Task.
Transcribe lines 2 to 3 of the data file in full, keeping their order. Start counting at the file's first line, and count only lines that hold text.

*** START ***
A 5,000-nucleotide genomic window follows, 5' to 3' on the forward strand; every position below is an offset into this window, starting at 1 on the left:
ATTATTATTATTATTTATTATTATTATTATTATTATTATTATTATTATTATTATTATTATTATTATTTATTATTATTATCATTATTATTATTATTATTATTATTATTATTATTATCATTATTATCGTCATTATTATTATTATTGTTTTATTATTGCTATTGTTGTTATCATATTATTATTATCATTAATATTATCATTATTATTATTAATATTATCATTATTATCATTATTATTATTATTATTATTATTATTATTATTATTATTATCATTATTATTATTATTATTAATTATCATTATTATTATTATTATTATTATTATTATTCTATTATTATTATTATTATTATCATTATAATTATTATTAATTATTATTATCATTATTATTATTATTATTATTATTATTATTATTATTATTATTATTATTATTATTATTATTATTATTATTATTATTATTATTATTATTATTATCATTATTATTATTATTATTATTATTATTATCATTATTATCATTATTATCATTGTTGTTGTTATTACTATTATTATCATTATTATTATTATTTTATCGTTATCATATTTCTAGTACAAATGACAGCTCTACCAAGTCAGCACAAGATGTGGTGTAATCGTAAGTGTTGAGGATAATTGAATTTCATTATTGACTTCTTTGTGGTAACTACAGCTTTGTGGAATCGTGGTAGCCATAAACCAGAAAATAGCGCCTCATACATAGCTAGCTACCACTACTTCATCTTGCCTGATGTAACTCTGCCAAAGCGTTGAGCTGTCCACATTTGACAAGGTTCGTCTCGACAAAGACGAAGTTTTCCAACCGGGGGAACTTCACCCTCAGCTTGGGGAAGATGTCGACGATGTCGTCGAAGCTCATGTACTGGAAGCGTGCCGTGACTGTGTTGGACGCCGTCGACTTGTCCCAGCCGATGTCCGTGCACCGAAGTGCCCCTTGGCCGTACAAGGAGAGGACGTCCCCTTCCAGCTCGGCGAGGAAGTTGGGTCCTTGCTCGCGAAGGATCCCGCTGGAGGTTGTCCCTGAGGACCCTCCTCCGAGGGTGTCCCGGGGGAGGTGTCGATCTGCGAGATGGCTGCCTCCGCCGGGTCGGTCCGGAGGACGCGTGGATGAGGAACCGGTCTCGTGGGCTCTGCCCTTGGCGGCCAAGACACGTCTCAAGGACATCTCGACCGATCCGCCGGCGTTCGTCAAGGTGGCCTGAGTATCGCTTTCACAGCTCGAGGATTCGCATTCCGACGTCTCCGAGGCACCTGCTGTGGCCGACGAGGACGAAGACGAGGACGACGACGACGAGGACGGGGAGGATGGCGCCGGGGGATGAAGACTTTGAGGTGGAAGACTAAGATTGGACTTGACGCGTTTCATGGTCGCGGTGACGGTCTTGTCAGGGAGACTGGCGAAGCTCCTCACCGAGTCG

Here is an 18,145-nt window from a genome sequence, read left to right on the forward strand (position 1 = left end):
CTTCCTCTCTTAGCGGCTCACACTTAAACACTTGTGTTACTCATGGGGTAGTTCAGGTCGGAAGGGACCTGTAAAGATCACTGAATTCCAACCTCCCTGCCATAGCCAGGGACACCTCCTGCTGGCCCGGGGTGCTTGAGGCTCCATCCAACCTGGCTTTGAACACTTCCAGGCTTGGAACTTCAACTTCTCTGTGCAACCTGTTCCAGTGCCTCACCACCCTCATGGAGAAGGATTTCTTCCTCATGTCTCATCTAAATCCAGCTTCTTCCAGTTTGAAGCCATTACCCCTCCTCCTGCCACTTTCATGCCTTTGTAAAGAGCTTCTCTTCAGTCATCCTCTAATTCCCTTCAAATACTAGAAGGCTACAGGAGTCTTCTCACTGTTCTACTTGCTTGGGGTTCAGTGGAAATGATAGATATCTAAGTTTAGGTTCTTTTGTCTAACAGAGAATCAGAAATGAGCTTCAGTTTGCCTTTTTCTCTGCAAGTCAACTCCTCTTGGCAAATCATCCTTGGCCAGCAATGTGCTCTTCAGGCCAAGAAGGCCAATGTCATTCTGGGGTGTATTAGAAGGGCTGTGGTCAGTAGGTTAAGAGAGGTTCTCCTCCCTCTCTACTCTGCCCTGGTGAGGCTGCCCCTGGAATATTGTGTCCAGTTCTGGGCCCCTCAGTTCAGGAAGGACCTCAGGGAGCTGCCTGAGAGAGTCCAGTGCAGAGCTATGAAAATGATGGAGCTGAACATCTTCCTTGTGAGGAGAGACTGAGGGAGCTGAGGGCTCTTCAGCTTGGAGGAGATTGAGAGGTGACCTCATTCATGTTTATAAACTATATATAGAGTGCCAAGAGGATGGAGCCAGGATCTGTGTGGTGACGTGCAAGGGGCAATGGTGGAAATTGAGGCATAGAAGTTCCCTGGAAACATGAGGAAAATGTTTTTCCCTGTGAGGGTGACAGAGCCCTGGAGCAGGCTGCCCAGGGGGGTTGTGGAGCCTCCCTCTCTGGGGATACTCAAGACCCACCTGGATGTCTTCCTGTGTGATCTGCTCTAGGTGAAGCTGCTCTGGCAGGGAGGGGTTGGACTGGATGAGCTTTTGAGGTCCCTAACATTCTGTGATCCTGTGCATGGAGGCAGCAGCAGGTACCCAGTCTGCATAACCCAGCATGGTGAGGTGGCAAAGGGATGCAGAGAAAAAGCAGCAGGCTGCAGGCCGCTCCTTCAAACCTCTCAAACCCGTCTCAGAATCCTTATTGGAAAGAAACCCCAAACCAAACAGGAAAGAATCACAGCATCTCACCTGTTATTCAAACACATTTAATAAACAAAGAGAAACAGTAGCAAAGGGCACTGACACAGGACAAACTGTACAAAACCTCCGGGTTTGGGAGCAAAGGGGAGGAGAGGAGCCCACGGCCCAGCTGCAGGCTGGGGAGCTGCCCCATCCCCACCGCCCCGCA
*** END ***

ATTATTATTATTATTTATTATTATTATTATTATTATTATTATTATTATTATTATTATTATTATTATTTATTATTATTATCATTATTATTATTATTATTATTATTATTATTATTATCATTATTATCGTCATTATTATTATTATTGTTTTATTATTGCTATTGTTGTTATCATATTATTATTATCATTAATATTATCATTATTATTATTAATATTATCATTATTATCATTATTATTATTATTATTATTATTATTATTATTATTATTATCATTATTATTATTATTATTAATTATCATTATTATTATTATTATTATTATTATTATTCTATTATTATTATTATTATTATCATTATAATTATTATTAATTATTATTATCATTATTATTATTATTATTATTATTATTATTATTATTATTATTATTATTATTATTATTATTATTATTATTATTATTATTATTATTATTATTATCATTATTATTATTATTATTATTATTATTATCATTATTATCATTATTATCATTGTTGTTGTTATTACTATTATTATCATTATTATTATTATTTTATCGTTATCATATTTCTAGTACAAATGACAGCTCTACCAAGTCAGCACAAGATGTGGTGTAATCGTAAGTGTTGAGGATAATTGAATTTCATTATTGACTTCTTTGTGGTAACTACAGCTTTGTGGAATCGTGGTAGCCATAAACCAGAAAATAGCGCCTCATACATAGCTAGCTACCACTACTTCATCTTGCCTGATGTAACTCTGCCAAAGCGTTGAGCTGTCCACATTTGACAAGGTTCGTCTCGACAAAGACGAAGTTTTCCAACCGGGGGAACTTCACCCTCAGCTTGGGGAAGATGTCGACGATGTCGTCGAAGCTCATGTACTGGAAGCGTGCCGTGACTGTGTTGGACGCCGTCGACTTGTCCCAGCCGATGTCCGTGCACCGAAGTGCCCCTTGGCCGTACAAGGAGAGGACGTCCCCTTCCAGCTCGGCGAGGAAGTTGGGTCCTTGCTCGCGAAGGATCCCGCTGGAGGTTGTCCCTGAGGACCCTCCTCCGAGGGTGTCCCGGGGGAGGTGTCGATCTGCGAGATGGCTGCCTCCGCCGGGTCGGTCCGGAGGACGCGTGGATGAGGAACCGGTCTCGTGGGCTCTGCCCTTGGCGGCCAAGACACGTCTCAAGGACATCTCGACCGATCCGCCGGCGTTCGTCAAGGTGGCCTGAGTATCGCTTTCACAGCTCGAGGATTCGCATTCCGACGTCTCCGAGGCACCTGCTGTGGCCGACGAGGACGAAGACGAGGACGACGACGACGAGGACGGGGAGGATGGCGCCGGGGGATGAAGACTTTGAGGTGGAAGACTAAGATTGGACTTGACGCGTTTCATGGTCGCGGTGACGGTCTTGTCAGGGAGACTGGCGAAGCTCCTCACCGAGTCG

Here is an 18,145-nt window from a genome sequence, read left to right on the forward strand (position 1 = left end):